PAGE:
"Unfortunately for the old F-150 and the new F-150, Ford is losing market share, even this year when compared to 2001 and 2002!!! "

    Yes, that part is correct, If Johnny made and sold 3 kites, and Cindy made just 1, Johnny had 75% of the market. But if now Timmy is joining the market, and is making Kites and he has made/sold 1, now Johnny has just 60% of the market, because Timmy just joined in and the market has more products to sell. That doesn't take much common sense to see.

    But the truck segment is still growing, Johnny can produce 4-5 kites, and he still might not have the 75% market share he enjoyed, BUT it's 1-2 more units and PROFITS that he is enjoying.

    Class dismissed, cause I must retire and have dinner soon.
  • keaneckeanec Posts: 349
    You must be looking at different #s. As to ramping up - Nissan has been increasing production each month - their sales are not below expectations but are right where they wanted them.

    "But the truck segment is still growing, Johnny can produce 4-5 kites, and he still might not have the 75% market share he enjoyed, BUT it's 1-2 more units and PROFITS that he is enjoying."

    Man you guys are die-hards - In order to sell that 1-2 more units, Johnny has cut his price (can you say rebates - I thought so!) so his profits end up being less and he isn't enjoying them as much as his investment has increased (business 101) so his return is less.

    Go eat supper and enjoy! I will contiue class on my terms as Ford cries the blues :-)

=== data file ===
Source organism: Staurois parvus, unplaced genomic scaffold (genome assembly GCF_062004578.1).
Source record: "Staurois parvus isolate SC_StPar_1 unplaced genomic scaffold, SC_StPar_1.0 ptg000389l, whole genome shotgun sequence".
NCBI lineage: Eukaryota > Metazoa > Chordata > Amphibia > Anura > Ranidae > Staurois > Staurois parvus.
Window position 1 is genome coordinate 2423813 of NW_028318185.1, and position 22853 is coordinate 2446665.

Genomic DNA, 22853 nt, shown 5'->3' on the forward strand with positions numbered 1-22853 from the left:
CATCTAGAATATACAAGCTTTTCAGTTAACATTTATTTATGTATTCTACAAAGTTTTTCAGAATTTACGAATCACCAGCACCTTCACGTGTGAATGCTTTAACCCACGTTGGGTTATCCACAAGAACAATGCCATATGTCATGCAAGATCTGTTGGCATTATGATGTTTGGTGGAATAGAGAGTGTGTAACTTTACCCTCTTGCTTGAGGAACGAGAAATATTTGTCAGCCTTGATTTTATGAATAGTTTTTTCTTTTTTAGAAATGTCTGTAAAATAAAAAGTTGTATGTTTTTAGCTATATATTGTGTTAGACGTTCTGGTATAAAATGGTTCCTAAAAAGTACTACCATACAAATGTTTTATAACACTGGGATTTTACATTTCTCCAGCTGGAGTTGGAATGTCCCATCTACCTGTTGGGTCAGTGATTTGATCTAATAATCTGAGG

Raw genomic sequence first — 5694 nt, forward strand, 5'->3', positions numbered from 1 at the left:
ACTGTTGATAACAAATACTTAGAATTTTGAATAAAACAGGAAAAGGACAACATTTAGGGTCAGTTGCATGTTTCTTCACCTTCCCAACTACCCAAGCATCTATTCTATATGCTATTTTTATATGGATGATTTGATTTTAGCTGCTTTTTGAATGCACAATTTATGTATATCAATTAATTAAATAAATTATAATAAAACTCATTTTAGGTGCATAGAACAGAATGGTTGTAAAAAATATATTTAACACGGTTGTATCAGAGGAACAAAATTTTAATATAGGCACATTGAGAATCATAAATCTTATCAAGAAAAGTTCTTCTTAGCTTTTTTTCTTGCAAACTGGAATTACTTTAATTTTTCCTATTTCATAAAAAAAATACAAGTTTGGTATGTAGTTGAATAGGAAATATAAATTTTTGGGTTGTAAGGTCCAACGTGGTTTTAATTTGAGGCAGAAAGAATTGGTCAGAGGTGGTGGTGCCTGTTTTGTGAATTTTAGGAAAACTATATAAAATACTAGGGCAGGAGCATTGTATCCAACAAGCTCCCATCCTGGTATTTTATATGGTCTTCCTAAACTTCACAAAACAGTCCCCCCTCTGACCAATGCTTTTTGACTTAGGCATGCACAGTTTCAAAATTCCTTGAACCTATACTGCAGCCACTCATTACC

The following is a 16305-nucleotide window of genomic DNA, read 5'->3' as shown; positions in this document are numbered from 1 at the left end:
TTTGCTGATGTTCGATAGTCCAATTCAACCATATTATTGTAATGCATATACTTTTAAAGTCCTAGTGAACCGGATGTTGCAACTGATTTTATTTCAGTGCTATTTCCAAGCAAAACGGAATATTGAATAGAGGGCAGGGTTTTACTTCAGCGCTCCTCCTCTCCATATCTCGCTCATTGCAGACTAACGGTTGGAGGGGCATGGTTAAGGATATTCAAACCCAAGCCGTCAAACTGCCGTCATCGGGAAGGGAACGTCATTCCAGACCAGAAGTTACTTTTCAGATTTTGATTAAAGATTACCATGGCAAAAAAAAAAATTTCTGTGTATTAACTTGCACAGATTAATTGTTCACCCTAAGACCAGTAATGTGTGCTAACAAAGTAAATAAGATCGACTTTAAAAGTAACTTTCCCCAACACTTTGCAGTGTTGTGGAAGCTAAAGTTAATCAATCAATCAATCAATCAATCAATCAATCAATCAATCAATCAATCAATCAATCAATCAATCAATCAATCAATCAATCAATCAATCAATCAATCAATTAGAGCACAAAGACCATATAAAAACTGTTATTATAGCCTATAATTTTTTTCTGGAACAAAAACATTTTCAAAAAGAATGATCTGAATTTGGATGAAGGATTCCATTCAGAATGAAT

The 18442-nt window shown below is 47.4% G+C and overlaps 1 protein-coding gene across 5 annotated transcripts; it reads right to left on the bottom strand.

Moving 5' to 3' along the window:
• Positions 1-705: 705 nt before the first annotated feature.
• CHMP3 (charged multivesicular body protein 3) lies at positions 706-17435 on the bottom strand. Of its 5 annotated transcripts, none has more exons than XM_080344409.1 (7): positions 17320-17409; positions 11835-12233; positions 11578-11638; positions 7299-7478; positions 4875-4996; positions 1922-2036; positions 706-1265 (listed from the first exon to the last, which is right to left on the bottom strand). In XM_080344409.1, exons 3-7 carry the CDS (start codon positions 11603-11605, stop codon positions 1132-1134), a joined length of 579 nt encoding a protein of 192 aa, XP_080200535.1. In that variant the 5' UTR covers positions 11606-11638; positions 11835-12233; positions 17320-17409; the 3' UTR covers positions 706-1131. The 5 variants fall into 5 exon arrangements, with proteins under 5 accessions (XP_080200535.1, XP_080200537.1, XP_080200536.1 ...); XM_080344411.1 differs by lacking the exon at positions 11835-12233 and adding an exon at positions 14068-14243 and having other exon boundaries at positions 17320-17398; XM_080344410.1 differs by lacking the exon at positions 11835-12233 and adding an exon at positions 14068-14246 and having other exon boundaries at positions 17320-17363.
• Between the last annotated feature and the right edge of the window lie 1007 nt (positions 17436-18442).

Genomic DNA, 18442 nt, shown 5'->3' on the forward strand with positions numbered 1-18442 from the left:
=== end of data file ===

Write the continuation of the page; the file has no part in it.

• keaneckeanec Posts: 349
    Sorry - I didn't go back far enough. silly me!
    2000 - 221,770 1999 - 213,910

    Then again, the increases of of 2004 over 2002, 2001 are sure not the same as over 2003 - which was my point in the first place. 2% and 6% in a growing market isn't something to write home about.

    Time for a beer. Ant have a good one! Cheers!
  • ANT14ANT14 Posts: 2,687
    "You must be looking at different #s. As to ramping up - Nissan has been increasing production each month - their sales are not below expectations but are right where they wanted them."

    I have at no time, questioned Nissan's sale. Nor am I going to hunt for them, since I don't CARE NOR, at any time have mentioned their number's since my point HAS NEVER BEEN, about number's, since ALL I posted recently, dealt with the awards the F-150 has received. The number's situation was something someone else had mentioned.